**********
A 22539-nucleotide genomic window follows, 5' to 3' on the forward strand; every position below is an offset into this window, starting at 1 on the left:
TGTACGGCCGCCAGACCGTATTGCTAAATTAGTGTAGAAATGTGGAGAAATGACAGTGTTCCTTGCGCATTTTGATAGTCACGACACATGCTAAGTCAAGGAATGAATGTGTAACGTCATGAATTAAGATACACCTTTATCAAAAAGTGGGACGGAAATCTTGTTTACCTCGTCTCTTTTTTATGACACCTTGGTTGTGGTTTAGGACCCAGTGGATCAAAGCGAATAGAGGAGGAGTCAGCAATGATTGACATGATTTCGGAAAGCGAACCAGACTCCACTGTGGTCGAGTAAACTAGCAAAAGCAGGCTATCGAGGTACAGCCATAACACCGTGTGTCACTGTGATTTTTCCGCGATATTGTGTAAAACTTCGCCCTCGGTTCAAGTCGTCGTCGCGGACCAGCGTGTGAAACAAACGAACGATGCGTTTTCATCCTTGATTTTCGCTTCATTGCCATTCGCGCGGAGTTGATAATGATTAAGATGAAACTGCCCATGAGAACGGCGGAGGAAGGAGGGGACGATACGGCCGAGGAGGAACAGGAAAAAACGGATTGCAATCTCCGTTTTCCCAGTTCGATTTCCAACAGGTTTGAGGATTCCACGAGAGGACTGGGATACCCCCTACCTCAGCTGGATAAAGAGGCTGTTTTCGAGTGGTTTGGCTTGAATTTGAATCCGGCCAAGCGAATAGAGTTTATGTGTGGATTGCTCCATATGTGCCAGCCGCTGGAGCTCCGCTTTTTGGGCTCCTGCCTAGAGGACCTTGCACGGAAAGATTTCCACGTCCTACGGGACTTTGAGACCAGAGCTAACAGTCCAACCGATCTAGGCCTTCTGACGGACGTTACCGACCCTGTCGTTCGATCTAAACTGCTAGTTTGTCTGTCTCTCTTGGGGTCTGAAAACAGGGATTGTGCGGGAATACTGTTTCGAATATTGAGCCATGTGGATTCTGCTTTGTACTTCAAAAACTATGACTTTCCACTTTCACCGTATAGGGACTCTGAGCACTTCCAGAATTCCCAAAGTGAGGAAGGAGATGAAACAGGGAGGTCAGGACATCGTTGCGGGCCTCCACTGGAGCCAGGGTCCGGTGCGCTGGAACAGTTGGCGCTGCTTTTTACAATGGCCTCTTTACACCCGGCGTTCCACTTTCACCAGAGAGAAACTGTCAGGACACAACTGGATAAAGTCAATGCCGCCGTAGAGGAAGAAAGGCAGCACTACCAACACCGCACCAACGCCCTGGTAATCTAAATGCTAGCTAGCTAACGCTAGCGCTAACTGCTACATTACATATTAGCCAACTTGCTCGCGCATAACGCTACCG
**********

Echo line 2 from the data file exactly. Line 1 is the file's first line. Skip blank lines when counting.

TGTACGGCCGCCAGACCGTATTGCTAAATTAGTGTAGAAATGTGGAGAAATGACAGTGTTCCTTGCGCATTTTGATAGTCACGACACATGCTAAGTCAAGGAATGAATGTGTAACGTCATGAATTAAGATACACCTTTATCAAAAAGTGGGACGGAAATCTTGTTTACCTCGTCTCTTTTTTATGACACCTTGGTTGTGGTTTAGGACCCAGTGGATCAAAGCGAATAGAGGAGGAGTCAGCAATGATTGACATGATTTCGGAAAGCGAACCAGACTCCACTGTGGTCGAGTAAACTAGCAAAAGCAGGCTATCGAGGTACAGCCATAACACCGTGTGTCACTGTGATTTTTCCGCGATATTGTGTAAAACTTCGCCCTCGGTTCAAGTCGTCGTCGCGGACCAGCGTGTGAAACAAACGAACGATGCGTTTTCATCCTTGATTTTCGCTTCATTGCCATTCGCGCGGAGTTGATAATGATTAAGATGAAACTGCCCATGAGAACGGCGGAGGAAGGAGGGGACGATACGGCCGAGGAGGAACAGGAAAAAACGGATTGCAATCTCCGTTTTCCCAGTTCGATTTCCAACAGGTTTGAGGATTCCACGAGAGGACTGGGATACCCCCTACCTCAGCTGGATAAAGAGGCTGTTTTCGAGTGGTTTGGCTTGAATTTGAATCCGGCCAAGCGAATAGAGTTTATGTGTGGATTGCTCCATATGTGCCAGCCGCTGGAGCTCCGCTTTTTGGGCTCCTGCCTAGAGGACCTTGCACGGAAAGATTTCCACGTCCTACGGGACTTTGAGACCAGAGCTAACAGTCCAACCGATCTAGGCCTTCTGACGGACGTTACCGACCCTGTCGTTCGATCTAAACTGCTAGTTTGTCTGTCTCTCTTGGGGTCTGAAAACAGGGATTGTGCGGGAATACTGTTTCGAATATTGAGCCATGTGGATTCTGCTTTGTACTTCAAAAACTATGACTTTCCACTTTCACCGTATAGGGACTCTGAGCACTTCCAGAATTCCCAAAGTGAGGAAGGAGATGAAACAGGGAGGTCAGGACATCGTTGCGGGCCTCCACTGGAGCCAGGGTCCGGTGCGCTGGAACAGTTGGCGCTGCTTTTTACAATGGCCTCTTTACACCCGGCGTTCCACTTTCACCAGAGAGAAACTGTCAGGACACAACTGGATAAAGTCAATGCCGCCGTAGAGGAAGAAAGGCAGCACTACCAACACCGCACCAACGCCCTGGTAATCTAAATGCTAGCTAGCTAACGCTAGCGCTAACTGCTACATTACATATTAGCCAACTTGCTCGCGCATAACGCTACCG